I know some people like beer so much while some other resist do drink, is it determined by DNA? Can the situation be changed?

  • Cheers mates, we have to drink 30 characters now. :D
    – synthor
    Feb 10, 2016 at 22:33

4 Answers 4


Beer is a taste preference, and therefor the chances exist that you may "learn" to like beer.

As a child I tasted the pale mass-produced lager that my father drank and I did not like it. But children (usually) prefer sweet over bitter.

As we grow older, our taste change and we learn to enjoy a more varied amount of flavours, including bitterness, and we then start to enjoy beer more.

Another thing to take into consideration: There are MANY different types of beers! A person might love sour beers, but hate IPAs. Or prefer Bocks over fruit beers. It is a personal thing, but it means that, even though you do not like one style of beer, it does not mean that you will hate all beers!

As a brewer once said: "If you have have not found a beer you love, keep drinking more beer"

Beer comic

For reference: Explosm. http://explosm.net/comics/52

  • Wait, someone somewhere dislikes IPAs? Wat? Good answer tho, other than that ;)
    – JasonCoder
    Nov 5, 2015 at 4:48
  • @JasonCoder, I heard of people that like infected beers. Why would you want an infected beer when you can have a good, crisp, clean Budweizer? ;D Nov 16, 2015 at 9:19

I will put forth my own experience. I disliked beer when I was young. It was not until I tasted ale imported from England that I liked it and sought it out. I loved Samuel Smith's, Old Peculiar, Bass Ale, and others. I expanded from there and sought out other beers and ales that were not your ordinary North American Lagers and found many I liked. I quickly discovered homebrewing while perusing a used bookstore. This was way before it was popular here and way before 'Craft Brewing' was a term that people knew. I started to make my own. Now I really like beer. However I still don't really like most of the big-brand beers. And I don't drink beer as a thirst quencher. But if someone offers me a beer - I am no snob and say yes.

As far as DNA or genetically based dislikes. I don't think there is a 'beer' gene. There may, however be genes that make people dislike, or at least avoid certain tastes or aromas, or perceive these in different ways. These could then translate to dislikes of beer. However, there are so many types of beers that this is probably very unlikely. It would at least it's unlikely that beer would be the only thing that would be affected by this inheritance.

I think a dislike of beer can be overcome. Many people have notions of beer that are not really true. A friend said she hated dark beer because it was too bitter. I explained that this was not really true (that all dark beer is very bitter). So, I brought over some examples that were not bitter, but chocolaty, sweet, roasty, etc. She now loves dark beers (most are actually not very bitter). With some people it is really difficult to overcome these dislikes however. But at least, in my opinion, most of these dislikes are learned.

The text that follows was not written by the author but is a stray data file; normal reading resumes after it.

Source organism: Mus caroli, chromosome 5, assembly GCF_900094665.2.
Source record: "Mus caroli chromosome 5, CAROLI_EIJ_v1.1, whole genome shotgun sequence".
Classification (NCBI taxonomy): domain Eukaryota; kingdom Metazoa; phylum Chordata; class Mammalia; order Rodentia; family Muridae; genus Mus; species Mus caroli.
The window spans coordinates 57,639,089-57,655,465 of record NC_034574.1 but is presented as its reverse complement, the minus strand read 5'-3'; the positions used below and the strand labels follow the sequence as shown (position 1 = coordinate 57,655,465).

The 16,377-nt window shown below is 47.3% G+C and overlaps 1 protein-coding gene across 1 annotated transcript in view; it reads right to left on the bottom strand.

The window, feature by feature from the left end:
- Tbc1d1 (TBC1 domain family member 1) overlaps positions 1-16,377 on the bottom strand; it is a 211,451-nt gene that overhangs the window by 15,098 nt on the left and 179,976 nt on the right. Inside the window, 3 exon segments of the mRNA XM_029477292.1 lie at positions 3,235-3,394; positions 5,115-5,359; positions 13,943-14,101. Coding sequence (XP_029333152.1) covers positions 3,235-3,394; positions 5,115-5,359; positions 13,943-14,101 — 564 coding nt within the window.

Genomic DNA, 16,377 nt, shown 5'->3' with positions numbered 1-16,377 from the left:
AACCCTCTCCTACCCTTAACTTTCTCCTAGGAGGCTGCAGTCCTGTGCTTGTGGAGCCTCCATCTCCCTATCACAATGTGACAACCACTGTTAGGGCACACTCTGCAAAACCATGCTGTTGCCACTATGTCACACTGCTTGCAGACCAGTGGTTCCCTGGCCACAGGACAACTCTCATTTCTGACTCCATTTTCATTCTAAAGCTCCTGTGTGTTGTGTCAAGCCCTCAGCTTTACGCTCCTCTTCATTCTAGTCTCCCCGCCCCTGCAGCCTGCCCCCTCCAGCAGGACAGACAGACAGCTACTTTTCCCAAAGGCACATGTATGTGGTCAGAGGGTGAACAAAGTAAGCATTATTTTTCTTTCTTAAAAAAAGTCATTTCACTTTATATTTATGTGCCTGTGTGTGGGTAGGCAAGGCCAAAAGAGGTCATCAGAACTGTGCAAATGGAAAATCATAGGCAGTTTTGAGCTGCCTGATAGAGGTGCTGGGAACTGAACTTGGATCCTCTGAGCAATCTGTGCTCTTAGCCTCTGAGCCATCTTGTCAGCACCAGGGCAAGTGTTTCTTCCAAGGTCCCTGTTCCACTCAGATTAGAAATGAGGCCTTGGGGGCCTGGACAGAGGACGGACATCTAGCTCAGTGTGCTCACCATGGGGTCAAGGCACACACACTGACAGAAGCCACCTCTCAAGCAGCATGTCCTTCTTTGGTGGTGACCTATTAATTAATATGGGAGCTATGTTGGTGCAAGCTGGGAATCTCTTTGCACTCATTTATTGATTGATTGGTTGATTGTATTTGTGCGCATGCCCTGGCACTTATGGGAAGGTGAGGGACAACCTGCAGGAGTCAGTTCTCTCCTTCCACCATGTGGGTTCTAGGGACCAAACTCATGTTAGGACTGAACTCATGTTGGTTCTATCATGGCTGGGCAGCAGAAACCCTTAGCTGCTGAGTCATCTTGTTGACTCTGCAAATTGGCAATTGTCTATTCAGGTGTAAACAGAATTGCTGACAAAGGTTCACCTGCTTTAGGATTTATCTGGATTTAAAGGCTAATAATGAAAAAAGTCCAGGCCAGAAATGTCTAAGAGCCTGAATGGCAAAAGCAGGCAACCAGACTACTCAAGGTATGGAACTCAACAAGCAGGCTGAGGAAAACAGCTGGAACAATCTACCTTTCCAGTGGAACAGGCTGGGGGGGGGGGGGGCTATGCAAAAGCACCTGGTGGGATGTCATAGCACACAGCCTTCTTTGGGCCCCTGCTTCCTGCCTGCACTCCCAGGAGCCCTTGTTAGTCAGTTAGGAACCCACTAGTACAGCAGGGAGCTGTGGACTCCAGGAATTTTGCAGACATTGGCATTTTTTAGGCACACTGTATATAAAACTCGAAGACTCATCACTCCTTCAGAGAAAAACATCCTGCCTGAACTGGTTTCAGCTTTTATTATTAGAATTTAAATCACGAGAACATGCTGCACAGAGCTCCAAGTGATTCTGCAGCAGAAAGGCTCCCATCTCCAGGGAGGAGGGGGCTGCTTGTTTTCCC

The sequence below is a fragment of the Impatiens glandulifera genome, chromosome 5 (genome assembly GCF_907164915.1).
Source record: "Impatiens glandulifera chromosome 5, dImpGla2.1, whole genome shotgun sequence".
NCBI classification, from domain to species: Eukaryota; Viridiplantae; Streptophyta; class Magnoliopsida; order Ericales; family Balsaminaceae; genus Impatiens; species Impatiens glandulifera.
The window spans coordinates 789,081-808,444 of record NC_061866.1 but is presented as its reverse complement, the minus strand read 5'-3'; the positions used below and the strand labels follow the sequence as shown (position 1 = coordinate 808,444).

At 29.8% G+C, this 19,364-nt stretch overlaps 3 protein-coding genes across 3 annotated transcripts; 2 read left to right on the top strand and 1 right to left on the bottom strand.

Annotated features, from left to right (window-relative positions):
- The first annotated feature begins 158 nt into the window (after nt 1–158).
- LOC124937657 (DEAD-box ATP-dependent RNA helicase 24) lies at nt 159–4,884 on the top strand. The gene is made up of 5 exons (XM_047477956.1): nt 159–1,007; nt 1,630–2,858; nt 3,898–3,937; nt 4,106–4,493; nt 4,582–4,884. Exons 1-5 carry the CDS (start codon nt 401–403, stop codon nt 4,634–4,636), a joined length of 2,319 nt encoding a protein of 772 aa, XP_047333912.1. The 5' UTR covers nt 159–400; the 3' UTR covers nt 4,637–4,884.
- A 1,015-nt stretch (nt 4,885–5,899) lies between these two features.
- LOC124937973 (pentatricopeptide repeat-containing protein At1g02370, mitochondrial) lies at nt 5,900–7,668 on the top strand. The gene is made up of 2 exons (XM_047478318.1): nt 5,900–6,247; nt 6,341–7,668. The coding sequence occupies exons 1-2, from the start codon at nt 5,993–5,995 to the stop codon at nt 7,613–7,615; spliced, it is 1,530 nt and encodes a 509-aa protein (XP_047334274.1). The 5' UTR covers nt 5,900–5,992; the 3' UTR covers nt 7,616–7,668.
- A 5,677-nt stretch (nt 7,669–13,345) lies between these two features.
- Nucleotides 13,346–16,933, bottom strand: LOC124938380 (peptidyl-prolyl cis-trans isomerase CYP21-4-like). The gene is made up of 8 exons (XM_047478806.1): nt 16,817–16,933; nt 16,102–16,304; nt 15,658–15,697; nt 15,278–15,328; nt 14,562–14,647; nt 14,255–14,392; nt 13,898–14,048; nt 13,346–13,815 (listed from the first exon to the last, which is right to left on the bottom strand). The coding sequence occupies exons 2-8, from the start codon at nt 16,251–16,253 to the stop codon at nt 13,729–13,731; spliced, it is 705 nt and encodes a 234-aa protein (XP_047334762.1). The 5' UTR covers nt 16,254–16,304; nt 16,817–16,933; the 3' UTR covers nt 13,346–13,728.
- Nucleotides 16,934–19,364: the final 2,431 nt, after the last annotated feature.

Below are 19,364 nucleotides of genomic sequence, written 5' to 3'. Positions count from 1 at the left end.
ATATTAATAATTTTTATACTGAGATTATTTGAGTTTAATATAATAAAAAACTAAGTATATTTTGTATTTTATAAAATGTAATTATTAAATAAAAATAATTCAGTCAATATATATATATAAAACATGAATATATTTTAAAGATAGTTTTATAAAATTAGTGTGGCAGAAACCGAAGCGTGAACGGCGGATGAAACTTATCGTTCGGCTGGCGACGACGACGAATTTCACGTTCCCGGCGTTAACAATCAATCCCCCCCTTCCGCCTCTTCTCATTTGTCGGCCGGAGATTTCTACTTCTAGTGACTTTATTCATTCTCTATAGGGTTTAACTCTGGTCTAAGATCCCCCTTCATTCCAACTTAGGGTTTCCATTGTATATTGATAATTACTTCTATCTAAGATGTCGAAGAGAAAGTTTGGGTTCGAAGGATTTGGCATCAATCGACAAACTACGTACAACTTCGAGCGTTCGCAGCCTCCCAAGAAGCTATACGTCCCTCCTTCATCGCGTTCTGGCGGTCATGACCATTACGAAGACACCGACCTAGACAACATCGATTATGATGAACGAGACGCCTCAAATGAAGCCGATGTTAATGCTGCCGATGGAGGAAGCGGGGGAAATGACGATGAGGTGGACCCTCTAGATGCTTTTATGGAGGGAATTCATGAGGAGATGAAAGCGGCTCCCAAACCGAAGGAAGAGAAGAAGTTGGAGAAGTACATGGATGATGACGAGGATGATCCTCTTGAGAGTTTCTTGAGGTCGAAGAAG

No, absolutely not.

Where this conception comes from is that almost everyone who has their first beer drinks some of the worst beer out there, usually in their teens because they're surrounded by masses of other people who also don't know anything about alcohol.

So their first impression of beer is either a Heineken, Budweiser, Canadian, Guinness, etc, and that's what they decide beer is like. People who want to get drunk continue drinking it and eventually acclimatize to it, and people who really don't like generics end up switching to sweeter alternatives.

The thing about beer though is that there is a huge variation in flavours and styles. To try a Budweiser and then say "I don't like beer" is really saying "I don't like Budweiser". It's an opinion that arises out of the ignorance of what's available to the consumer.

And so I'd argue that if almost anyone wanted to make an honest attempt to find a beer they liked, they would eventually find something under the enormous 'beer' label that they enjoyed. I've just convinced way too many people who thought they didn't like beer to start drinking it to believe it's at all hereditary. Psychological? Maybe. Genetic? No.


Beer contains alcohol. Beer is addictive because some people are indeed predisposed to be an alcoholic. Beer drinking is no different than any other method of consuming alcohol. Yes, alcoholism is in your DNA. That's why some people get carried away with the allure of Beer only to find out that they are now dependent on alcohol.

Easy Peasy. Answer is good Ya?

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